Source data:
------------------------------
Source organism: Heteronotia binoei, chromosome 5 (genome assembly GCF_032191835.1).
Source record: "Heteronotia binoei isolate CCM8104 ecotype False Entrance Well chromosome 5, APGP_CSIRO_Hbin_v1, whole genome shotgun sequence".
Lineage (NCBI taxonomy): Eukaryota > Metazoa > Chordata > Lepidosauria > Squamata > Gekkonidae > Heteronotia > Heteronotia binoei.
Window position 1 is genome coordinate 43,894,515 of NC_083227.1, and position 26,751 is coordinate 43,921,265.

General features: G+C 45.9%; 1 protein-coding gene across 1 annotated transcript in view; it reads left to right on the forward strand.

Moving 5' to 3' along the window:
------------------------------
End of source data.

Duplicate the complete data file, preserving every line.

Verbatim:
Source organism: Heteronotia binoei, chromosome 5 (genome assembly GCF_032191835.1).
Source record: "Heteronotia binoei isolate CCM8104 ecotype False Entrance Well chromosome 5, APGP_CSIRO_Hbin_v1, whole genome shotgun sequence".
Lineage (NCBI taxonomy): Eukaryota > Metazoa > Chordata > Lepidosauria > Squamata > Gekkonidae > Heteronotia > Heteronotia binoei.
Window position 1 is genome coordinate 43,894,515 of NC_083227.1, and position 26,751 is coordinate 43,921,265.

General features: G+C 45.9%; 1 protein-coding gene across 1 annotated transcript in view; it reads left to right on the forward strand.

Moving 5' to 3' along the window: